Rhinichthys cataractae

Identification Tips:

• Long streamlined body, nearly round in cross-section, but slightly flattened on bottom; to 12 cm length
• Long snout, with mouth facing downward
• Upper lip is attached to the snout with a fleshy connector (frenum)
• Barbel at corners of mouth
• Fry have horizontal stripe full length of body

• Impossible to distinguish in the field between two forms found found in Fraser Valley Nooksack Dace (Endangered) and Columbia Longnose Dace

Conservation Status:

British ColumbiaCanadaNatureserve
COSEWICSpecies at Risk Act
Red ListEndangeredEndangeredG1, S1

Information Source: BC Conservation Data Centre: http://a100.gov.bc.ca/pub/eswp/

Life History:

•Spawn in spring; males prepare a nest, court females and defend eggs until hatch
• Primarily nocturnal
• Feed on a variety of aquatic invertebrates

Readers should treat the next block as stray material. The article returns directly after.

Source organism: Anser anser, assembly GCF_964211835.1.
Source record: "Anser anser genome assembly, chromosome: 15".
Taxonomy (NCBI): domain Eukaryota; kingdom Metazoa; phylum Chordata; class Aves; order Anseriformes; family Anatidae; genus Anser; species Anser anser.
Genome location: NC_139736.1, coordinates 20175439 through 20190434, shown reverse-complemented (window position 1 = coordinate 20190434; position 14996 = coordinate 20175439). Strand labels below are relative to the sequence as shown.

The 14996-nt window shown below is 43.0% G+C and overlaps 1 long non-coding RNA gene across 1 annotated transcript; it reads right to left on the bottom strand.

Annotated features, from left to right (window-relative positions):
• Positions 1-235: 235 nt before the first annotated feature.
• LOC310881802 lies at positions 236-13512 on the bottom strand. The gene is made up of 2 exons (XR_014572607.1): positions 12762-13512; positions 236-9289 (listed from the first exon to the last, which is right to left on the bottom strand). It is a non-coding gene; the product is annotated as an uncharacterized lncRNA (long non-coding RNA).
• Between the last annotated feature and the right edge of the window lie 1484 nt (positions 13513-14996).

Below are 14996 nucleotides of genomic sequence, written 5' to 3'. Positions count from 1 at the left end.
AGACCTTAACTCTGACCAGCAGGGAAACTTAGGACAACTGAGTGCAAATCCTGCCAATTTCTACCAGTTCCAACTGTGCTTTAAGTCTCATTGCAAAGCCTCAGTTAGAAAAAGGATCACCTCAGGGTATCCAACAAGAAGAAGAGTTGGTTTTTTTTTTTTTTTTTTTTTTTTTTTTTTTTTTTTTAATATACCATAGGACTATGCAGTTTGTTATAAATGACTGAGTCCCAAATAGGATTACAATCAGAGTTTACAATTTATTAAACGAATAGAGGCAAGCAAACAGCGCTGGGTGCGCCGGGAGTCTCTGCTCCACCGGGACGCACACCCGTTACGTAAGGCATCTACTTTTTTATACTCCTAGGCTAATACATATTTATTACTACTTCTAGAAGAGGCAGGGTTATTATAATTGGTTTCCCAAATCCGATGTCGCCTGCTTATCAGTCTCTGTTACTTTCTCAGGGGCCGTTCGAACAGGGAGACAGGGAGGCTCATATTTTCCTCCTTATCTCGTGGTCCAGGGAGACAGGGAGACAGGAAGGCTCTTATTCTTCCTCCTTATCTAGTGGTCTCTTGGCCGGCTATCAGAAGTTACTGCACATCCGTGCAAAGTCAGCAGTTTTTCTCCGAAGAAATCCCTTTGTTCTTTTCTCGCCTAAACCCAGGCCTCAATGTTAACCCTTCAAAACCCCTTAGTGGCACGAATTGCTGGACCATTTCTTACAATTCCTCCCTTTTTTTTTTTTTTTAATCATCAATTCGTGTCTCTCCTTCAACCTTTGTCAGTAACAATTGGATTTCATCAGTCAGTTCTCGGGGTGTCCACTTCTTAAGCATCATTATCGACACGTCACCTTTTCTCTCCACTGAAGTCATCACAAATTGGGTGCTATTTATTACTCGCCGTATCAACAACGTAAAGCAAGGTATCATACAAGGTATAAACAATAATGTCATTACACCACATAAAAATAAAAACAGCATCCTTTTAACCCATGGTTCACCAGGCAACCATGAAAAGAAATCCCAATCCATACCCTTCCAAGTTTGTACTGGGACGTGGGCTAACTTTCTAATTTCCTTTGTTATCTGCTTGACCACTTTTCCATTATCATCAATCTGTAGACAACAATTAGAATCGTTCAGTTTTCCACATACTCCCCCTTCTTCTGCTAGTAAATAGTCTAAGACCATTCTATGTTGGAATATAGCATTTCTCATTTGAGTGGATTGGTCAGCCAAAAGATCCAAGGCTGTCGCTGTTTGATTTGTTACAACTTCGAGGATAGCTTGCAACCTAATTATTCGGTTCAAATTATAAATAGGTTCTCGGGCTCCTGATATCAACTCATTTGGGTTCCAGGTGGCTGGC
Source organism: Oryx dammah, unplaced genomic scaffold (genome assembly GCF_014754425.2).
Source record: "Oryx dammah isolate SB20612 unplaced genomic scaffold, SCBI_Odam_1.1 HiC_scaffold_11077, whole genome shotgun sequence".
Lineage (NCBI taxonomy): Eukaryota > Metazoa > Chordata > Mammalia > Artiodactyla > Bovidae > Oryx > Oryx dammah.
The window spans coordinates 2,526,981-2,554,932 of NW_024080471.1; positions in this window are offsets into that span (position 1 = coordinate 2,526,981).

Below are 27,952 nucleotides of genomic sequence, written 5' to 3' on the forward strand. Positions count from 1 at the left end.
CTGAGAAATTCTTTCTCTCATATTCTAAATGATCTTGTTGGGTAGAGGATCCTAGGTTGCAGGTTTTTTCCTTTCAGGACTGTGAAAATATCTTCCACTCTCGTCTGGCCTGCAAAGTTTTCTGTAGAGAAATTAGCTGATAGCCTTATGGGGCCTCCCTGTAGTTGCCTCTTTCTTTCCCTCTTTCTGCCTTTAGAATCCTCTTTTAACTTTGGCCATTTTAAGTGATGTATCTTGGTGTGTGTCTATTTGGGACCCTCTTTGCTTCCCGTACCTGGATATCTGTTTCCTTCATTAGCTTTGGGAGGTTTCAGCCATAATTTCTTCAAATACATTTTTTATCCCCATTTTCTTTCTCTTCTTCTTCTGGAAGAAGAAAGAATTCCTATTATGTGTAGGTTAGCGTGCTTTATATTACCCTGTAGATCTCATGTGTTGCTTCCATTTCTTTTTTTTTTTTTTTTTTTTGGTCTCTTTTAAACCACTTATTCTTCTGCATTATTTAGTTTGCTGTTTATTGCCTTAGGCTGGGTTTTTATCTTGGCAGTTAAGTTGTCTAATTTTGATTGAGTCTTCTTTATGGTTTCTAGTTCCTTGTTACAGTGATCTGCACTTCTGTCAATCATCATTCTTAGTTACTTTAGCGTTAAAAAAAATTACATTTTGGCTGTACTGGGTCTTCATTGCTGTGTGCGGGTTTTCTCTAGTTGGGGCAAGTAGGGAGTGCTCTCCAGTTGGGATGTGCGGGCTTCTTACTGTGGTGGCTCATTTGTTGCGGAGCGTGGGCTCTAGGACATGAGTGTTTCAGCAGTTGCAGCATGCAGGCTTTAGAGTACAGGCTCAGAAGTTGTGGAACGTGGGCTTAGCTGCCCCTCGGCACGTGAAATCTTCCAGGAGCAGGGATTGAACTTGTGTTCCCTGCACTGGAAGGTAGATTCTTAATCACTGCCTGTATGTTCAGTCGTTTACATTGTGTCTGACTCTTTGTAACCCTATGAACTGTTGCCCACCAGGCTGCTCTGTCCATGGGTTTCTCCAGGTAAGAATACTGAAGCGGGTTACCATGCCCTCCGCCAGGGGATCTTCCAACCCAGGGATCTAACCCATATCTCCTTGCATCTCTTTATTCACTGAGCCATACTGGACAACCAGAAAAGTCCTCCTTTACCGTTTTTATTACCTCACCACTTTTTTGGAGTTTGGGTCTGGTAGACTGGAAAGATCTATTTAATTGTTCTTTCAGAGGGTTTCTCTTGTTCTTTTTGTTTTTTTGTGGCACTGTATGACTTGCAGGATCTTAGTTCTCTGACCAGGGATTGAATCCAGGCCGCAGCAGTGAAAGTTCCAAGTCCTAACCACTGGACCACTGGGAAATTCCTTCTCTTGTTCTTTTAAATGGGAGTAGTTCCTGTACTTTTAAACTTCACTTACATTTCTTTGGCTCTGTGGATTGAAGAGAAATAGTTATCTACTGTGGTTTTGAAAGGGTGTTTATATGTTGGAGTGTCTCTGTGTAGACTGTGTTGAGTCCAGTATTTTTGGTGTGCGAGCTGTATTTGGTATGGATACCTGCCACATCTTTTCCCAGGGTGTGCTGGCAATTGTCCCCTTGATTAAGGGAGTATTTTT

• Fry feed on drifting zooplankton and are active by day


• Typically found among gravel cobble or boulder in fast flowing areas of rivers and streams
• Spawn under a rock near the upstream end of a riffle
• Will move into pools during low flow periods
•Fry occupy slower water, moving from pools at the stream edges to progressively faster water as they grow during their first summer


British Columbia
• Pure populations are known from just 4 streams in Canada, all in the Fraser Valley: Brunette Rive (Burnaby), Bertrand Creek, Pepin Creek, and Fishtrap Creek (Langley/Abbotsford)
• Admixed (historically hybridized) populations of Nooksack and Columbia Longnose dace occur in Coquitlam River, Alouette River, Kanaka Creek, the Chilliwack River and likely elsewhere

• Also found in streams on the east shore of Puget Sound and the west side of the Olympic Peninsula in Washington

Primary Information Source:
McPhail, J.D. 2007. The Freshwater Fishes of British Columbia. University of Alberta Press. Edmonton, Alberta.